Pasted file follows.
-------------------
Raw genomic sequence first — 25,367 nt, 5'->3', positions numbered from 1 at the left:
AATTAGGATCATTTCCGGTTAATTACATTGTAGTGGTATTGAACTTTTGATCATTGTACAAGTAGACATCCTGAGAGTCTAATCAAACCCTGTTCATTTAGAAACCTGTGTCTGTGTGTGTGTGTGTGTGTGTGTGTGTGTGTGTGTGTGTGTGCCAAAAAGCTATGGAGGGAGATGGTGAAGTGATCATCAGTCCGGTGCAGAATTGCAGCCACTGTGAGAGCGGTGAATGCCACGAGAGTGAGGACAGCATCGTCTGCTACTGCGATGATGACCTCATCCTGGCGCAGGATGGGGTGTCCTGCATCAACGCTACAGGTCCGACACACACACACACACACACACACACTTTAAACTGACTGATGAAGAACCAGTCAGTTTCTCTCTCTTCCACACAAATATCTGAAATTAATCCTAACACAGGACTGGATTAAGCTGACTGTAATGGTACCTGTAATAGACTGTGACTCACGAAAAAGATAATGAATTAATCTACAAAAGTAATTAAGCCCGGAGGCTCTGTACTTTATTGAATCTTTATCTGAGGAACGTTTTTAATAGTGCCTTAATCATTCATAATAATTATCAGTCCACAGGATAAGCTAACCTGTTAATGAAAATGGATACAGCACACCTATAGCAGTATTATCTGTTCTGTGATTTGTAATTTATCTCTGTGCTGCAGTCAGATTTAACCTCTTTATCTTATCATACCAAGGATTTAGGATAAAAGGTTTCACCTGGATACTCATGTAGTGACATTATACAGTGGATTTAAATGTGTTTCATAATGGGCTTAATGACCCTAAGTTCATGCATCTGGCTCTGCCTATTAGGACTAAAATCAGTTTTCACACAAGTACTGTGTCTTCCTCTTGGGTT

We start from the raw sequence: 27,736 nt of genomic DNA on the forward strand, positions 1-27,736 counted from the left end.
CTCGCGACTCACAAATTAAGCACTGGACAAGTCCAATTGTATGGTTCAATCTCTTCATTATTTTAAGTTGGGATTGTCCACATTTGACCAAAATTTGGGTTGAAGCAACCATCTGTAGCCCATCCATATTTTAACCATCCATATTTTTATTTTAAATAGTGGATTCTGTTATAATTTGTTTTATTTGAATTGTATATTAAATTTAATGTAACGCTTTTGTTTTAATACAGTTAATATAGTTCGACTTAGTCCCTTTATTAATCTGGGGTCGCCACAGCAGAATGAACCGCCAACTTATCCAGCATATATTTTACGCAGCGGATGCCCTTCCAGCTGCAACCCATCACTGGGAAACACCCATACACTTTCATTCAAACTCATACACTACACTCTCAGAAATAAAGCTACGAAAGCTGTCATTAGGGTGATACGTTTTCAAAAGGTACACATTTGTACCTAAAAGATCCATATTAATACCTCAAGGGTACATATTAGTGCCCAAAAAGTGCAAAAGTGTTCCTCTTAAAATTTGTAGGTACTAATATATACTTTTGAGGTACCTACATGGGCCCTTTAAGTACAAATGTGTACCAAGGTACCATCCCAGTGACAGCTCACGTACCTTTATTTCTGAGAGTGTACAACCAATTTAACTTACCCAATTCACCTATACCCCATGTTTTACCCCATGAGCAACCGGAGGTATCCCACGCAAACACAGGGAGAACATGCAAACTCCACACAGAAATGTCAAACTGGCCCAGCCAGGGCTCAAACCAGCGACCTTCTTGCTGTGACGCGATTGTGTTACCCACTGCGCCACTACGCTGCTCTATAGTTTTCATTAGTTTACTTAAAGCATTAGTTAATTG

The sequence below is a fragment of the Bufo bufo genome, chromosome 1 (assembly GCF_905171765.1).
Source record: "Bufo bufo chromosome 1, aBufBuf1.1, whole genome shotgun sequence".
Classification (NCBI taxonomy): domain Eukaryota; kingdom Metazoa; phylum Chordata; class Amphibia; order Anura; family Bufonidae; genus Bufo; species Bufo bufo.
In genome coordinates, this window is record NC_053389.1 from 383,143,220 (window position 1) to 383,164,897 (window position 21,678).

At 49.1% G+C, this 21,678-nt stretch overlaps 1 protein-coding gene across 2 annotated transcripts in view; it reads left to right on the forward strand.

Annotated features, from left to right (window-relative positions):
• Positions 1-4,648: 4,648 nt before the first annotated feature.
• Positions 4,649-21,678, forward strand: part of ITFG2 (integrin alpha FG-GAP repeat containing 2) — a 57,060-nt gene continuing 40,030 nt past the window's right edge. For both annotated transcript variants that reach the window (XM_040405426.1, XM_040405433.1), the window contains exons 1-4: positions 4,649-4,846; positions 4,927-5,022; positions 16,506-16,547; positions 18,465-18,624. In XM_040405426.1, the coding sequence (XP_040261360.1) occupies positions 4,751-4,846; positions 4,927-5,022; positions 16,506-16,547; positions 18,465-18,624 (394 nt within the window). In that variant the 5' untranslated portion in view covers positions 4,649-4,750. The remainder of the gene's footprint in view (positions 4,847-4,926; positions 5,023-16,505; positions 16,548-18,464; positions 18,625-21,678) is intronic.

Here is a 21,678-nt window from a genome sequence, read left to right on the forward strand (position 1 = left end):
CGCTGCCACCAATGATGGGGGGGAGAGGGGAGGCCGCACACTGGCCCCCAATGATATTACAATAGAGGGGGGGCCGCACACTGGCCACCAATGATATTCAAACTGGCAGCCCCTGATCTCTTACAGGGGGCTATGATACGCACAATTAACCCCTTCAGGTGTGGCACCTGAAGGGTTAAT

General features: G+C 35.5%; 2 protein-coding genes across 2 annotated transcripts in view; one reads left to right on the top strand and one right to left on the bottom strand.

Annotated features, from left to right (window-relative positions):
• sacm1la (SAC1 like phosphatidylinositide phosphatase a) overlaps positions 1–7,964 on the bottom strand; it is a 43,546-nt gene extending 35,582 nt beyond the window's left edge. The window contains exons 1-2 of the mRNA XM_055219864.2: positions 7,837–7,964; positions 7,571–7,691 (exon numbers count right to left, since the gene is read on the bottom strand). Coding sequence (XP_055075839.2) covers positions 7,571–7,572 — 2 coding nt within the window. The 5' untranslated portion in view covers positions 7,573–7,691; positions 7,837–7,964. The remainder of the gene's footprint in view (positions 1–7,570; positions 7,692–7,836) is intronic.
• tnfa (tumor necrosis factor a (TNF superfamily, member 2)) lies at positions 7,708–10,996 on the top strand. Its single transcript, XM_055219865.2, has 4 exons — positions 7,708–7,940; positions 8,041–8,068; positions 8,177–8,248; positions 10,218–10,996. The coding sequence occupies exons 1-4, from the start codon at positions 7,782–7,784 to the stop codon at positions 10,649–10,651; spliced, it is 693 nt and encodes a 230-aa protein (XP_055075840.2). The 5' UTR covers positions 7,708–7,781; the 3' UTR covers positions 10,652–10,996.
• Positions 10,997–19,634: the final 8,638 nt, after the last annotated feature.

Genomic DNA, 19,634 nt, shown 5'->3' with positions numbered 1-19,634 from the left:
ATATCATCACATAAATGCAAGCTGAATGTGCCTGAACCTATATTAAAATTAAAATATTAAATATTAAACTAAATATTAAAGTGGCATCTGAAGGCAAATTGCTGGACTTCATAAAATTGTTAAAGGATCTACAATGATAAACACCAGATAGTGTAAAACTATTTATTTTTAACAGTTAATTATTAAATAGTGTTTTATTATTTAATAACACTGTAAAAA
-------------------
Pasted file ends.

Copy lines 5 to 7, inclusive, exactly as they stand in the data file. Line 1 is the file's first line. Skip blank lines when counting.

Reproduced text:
The sequence below is a fragment of the Bufo bufo genome, chromosome 1 (assembly GCF_905171765.1).
Source record: "Bufo bufo chromosome 1, aBufBuf1.1, whole genome shotgun sequence".
Classification (NCBI taxonomy): domain Eukaryota; kingdom Metazoa; phylum Chordata; class Amphibia; order Anura; family Bufonidae; genus Bufo; species Bufo bufo.